Philips SBC-HN110

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Philips SBC-HN110
  • Expert Rating

    2.00 / 5


  • They look cool, Lightweight, Foldable, Included Carry Pouch


  • Ear cups a little awkward, Noise cancellation isn’t up to scratch, On/Off switch difficult to access, Lacking in bass

Bottom Line

The Philips SBC-HN110 headphones are too lightweight and their noise attenuation of just 10dB is not enough to really deal with unwanted sounds.

Would you buy this?

As any frequent flyer knows, apart from industrial-strength knockout pills from a cooperative GP, noise-cancelling headphones are the best thing since eye masks and knitted slippers for the long-distance traveller. Not only do their noise-cancelling circuits make it far easier to hear movie soundtracks and music broadcasts but they also make it easier to drift off to sleep, by removing the intrusive drone of plane engines and air conditioning.

Of course, headphones of this type needn't be restricted to use on long-haul flights, they can be just as handy on trains and buses or in any other noisy environment. The Philips SBC-HN110 headphones have been designed with just this idea in mind. They sport a retro-cool look, are lightweight, fold up to next to nothing and come with a handy, soft carry pouch. A 6.5mm adapter is also provided for hooking into home audio gear and a two-pronged aeroplane adapter is included as well. A single AAA battery provides the power for the noise-cancelling circuitry.

Although the SBC-HN110s feature a circum-aural design, in that the ear cups completely enclose your ears, they are also open backed, with a grille on the speaker drivers to vent sound freely. Open-backed designs tend to sound better than similarly priced closed-back designs because the vent stops your sound from becoming congested due to pressure build-up on the driver.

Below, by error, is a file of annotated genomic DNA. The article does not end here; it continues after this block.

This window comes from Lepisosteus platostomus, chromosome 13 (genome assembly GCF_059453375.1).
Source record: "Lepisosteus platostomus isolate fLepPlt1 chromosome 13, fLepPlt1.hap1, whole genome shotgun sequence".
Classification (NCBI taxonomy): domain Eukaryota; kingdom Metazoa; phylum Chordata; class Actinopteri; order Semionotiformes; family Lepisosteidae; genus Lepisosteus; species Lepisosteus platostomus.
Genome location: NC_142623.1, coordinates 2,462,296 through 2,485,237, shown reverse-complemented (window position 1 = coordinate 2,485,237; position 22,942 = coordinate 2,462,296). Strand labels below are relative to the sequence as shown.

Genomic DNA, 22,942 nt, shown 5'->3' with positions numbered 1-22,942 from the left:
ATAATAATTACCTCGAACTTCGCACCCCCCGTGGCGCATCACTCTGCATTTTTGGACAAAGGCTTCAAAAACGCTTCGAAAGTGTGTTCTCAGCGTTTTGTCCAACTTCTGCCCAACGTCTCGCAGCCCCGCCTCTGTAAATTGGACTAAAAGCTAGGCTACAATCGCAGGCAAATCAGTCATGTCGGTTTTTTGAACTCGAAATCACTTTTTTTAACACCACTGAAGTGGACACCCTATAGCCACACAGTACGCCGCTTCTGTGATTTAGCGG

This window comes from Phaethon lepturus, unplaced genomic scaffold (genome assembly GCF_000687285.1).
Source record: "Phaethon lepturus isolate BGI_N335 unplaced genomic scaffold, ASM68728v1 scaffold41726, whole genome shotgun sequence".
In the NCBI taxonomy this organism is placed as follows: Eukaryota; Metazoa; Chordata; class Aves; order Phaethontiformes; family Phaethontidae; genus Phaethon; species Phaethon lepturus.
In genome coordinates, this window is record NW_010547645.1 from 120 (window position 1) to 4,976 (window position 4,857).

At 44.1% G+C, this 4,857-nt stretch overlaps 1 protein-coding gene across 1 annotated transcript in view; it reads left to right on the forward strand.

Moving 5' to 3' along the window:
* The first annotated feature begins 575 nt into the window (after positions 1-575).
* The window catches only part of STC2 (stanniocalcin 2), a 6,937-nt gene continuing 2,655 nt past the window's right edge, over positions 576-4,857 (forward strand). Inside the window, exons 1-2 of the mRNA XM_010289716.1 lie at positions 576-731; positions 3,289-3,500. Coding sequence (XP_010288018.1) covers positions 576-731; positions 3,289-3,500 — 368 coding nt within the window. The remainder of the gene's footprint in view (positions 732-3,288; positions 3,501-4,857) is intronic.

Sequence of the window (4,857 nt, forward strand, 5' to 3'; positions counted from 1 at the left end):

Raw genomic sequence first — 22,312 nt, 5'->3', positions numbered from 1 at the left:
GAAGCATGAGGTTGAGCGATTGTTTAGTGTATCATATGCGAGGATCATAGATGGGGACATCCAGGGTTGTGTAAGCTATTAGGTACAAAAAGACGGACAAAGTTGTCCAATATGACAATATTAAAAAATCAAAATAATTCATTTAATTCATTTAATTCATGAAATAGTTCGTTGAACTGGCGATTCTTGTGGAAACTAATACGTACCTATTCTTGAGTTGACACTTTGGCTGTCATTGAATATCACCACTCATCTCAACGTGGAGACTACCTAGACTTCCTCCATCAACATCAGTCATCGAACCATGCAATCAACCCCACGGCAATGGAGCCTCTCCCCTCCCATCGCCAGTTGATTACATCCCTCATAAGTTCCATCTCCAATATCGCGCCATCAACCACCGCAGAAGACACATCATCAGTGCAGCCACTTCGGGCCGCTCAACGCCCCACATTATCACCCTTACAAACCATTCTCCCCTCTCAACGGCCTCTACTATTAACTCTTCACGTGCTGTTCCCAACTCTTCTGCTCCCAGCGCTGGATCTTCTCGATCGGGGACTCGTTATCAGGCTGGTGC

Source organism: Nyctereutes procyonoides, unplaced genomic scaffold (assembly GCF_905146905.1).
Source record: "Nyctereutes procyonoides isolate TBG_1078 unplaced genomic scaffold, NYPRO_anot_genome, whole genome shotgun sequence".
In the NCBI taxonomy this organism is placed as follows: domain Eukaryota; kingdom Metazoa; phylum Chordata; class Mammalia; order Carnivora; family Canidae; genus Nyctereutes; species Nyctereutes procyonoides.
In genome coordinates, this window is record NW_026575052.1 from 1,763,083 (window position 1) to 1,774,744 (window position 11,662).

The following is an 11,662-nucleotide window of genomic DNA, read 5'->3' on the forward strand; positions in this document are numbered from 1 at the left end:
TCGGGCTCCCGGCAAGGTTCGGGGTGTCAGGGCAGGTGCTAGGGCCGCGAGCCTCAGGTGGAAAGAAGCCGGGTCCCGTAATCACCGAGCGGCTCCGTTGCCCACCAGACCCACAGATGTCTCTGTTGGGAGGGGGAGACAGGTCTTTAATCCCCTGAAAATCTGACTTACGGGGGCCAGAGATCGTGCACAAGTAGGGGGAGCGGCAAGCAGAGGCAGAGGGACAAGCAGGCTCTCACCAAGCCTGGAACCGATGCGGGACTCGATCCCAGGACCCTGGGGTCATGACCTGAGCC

We found the Philips easy to adjust, but the oblong shape of the ear cups didn't fit over our ears that well and once on we noticed that they didn't block much noise at all. It may be that they are a little flimsy for the job they are meant to do. Another niggle is that the on/off switch for the noise cancelling circuit is a major pain to locate and use when the headphones are on.

Putting our initial concerns aside, we hooked the headphones up to Perreaux's Silhouette SXH2 headphone amplifier to see just what kind of sound they were capable of. On simple pop tunes from Everything But the Girl they performed well, delivering a lively sound with clear vocals. Moving on to some Ben Harper tunes with more complex instrumentation, they sounded slightly muddier and their response a little slow. Bass was also a bit lacking and this was exacerbated on some bass-heavy offerings from the Black Eyed Peas, where the bass also began to distort.

Still, there isn't much ambient noise indoor, so we hooked up the headphones to our iPod and ventured outside. Noise-cancelling circuits work best against constant low-pitched sounds that they can set up an opposing frequency to and thus cancel out, but with the Philips not only did we notice a very obvious hissing sound, but there wasn't much success cancelling noise. Determined to be fair, we moved back inside to the laundry where we turned on the dryer. This is just the kind of low-pitched droning noise the headphones are designed to cancel but it just wasn't happening to any significant extent.

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